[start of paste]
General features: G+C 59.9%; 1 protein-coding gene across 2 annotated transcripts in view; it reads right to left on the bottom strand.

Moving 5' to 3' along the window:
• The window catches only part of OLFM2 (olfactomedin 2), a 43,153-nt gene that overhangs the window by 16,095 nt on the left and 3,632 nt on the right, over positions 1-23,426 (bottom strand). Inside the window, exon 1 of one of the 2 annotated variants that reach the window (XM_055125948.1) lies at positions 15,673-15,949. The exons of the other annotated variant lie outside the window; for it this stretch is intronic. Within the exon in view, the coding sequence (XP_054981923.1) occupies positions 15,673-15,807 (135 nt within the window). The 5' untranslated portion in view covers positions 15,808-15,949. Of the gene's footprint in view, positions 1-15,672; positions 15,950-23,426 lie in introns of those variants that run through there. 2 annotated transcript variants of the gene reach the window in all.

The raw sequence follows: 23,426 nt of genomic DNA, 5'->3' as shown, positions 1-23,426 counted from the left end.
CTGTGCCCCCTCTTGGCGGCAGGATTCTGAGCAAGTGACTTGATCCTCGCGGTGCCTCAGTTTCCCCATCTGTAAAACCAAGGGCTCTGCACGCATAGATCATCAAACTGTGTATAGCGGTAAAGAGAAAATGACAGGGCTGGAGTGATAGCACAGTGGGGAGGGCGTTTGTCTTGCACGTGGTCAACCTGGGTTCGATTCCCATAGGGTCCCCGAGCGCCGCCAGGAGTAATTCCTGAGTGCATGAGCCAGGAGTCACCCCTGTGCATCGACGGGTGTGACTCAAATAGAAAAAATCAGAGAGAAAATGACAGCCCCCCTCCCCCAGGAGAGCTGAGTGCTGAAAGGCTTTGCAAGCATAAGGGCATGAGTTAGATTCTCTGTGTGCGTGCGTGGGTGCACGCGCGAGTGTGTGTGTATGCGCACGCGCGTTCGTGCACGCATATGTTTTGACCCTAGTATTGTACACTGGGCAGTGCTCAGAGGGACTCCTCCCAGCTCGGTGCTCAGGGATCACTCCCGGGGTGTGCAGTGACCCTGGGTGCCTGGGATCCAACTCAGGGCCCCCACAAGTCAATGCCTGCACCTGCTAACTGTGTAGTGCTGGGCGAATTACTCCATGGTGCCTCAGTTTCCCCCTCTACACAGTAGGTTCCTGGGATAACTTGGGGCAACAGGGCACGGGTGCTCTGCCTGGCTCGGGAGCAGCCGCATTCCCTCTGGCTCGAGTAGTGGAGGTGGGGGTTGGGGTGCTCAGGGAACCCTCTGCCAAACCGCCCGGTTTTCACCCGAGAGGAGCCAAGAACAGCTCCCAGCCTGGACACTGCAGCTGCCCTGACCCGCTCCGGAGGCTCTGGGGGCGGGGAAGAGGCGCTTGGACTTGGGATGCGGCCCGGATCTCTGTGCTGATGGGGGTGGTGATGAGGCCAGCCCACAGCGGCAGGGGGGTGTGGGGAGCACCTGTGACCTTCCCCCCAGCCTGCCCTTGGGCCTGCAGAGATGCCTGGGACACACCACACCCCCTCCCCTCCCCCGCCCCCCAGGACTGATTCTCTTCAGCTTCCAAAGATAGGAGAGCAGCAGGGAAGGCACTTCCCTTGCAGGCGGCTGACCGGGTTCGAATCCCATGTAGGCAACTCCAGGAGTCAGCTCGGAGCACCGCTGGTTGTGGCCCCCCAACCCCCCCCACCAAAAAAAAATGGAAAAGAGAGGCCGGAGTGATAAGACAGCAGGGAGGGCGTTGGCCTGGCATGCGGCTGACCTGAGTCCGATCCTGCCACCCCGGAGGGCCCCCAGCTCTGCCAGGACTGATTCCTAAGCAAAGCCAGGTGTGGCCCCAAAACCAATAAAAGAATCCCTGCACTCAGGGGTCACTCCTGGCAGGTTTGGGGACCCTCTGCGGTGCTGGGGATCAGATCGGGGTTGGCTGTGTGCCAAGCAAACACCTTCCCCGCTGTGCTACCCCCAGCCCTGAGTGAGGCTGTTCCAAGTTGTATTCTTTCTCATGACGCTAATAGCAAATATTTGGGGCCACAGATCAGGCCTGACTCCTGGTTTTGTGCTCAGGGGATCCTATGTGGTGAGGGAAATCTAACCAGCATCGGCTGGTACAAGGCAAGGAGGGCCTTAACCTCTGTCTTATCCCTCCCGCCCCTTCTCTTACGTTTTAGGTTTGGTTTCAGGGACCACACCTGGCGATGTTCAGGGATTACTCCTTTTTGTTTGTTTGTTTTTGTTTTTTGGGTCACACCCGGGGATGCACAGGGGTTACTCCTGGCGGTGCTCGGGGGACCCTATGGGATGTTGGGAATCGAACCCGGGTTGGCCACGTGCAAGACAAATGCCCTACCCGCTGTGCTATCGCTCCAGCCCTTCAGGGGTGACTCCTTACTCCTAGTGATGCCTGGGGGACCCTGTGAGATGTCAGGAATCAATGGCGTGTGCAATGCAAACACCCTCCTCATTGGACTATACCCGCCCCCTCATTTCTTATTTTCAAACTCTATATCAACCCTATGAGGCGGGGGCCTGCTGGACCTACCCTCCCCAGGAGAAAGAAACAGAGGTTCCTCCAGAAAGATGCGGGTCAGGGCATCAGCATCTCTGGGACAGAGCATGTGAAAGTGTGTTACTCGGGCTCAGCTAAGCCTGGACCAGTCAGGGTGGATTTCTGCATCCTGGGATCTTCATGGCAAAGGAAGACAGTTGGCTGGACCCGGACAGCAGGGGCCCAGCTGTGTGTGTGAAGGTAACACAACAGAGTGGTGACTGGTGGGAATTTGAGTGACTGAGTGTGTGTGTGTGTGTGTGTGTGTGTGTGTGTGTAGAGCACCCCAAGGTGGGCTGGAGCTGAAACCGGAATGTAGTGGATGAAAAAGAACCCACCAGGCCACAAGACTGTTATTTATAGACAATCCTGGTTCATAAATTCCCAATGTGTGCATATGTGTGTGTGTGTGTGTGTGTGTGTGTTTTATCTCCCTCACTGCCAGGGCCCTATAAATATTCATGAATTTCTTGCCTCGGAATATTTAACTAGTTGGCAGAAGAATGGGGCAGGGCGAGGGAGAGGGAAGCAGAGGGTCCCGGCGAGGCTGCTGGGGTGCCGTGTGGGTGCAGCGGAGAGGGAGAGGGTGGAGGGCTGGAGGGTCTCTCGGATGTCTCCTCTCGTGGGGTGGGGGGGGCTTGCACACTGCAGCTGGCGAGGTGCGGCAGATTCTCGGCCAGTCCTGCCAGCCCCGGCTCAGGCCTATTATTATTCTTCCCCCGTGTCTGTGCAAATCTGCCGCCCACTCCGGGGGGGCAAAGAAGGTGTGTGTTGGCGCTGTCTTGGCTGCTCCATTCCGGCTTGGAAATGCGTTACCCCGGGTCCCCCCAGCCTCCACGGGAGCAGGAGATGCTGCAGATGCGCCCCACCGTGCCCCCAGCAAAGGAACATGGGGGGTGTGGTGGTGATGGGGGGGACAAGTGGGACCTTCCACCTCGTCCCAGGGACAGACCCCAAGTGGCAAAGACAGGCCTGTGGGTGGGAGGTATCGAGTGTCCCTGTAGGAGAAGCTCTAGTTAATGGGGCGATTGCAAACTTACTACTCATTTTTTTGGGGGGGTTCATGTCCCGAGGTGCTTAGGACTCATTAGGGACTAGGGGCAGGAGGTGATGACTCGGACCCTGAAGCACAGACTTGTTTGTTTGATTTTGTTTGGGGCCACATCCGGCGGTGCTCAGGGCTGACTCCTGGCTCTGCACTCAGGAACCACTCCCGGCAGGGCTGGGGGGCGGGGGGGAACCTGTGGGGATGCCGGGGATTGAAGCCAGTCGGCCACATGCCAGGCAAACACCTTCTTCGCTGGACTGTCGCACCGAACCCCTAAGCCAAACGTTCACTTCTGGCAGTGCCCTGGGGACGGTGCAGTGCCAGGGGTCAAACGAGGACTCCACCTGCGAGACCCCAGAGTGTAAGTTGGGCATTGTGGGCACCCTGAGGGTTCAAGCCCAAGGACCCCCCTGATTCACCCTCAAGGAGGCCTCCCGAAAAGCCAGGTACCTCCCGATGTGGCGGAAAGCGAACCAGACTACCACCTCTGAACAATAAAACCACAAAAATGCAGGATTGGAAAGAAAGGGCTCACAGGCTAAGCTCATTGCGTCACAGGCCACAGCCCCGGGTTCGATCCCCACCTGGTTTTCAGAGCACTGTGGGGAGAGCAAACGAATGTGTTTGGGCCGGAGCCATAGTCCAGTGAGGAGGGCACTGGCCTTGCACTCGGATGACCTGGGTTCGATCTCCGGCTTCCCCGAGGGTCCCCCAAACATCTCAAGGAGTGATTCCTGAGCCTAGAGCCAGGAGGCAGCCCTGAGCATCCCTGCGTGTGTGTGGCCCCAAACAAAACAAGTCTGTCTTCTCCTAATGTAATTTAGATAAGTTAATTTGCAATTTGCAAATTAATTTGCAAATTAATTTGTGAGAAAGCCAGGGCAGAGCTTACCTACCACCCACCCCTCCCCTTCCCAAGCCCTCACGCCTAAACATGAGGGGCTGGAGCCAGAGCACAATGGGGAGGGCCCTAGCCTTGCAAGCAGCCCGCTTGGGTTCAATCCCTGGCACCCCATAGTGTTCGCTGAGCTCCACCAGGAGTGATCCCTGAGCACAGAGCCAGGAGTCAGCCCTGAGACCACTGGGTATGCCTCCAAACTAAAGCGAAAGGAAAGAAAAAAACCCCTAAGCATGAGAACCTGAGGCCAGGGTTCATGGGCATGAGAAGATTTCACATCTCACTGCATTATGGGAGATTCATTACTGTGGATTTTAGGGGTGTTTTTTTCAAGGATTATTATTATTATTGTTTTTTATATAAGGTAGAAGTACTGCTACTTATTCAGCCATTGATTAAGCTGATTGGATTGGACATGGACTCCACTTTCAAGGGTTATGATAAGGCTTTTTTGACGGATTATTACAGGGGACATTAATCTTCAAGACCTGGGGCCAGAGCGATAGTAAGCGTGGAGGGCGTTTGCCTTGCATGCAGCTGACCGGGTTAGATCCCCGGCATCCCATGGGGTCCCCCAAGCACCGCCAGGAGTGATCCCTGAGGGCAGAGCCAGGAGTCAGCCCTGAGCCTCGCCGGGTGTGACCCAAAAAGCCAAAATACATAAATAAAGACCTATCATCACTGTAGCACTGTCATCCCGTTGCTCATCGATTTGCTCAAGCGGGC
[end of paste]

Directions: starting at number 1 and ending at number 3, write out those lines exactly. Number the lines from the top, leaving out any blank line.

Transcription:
General features: G+C 59.9%; 1 protein-coding gene across 2 annotated transcripts in view; it reads right to left on the bottom strand.

Moving 5' to 3' along the window:
• The window catches only part of OLFM2 (olfactomedin 2), a 43,153-nt gene that overhangs the window by 16,095 nt on the left and 3,632 nt on the right, over positions 1-23,426 (bottom strand). Inside the window, exon 1 of one of the 2 annotated variants that reach the window (XM_055125948.1) lies at positions 15,673-15,949. The exons of the other annotated variant lie outside the window; for it this stretch is intronic. Within the exon in view, the coding sequence (XP_054981923.1) occupies positions 15,673-15,807 (135 nt within the window). The 5' untranslated portion in view covers positions 15,808-15,949. Of the gene's footprint in view, positions 1-15,672; positions 15,950-23,426 lie in introns of those variants that run through there. 2 annotated transcript variants of the gene reach the window in all.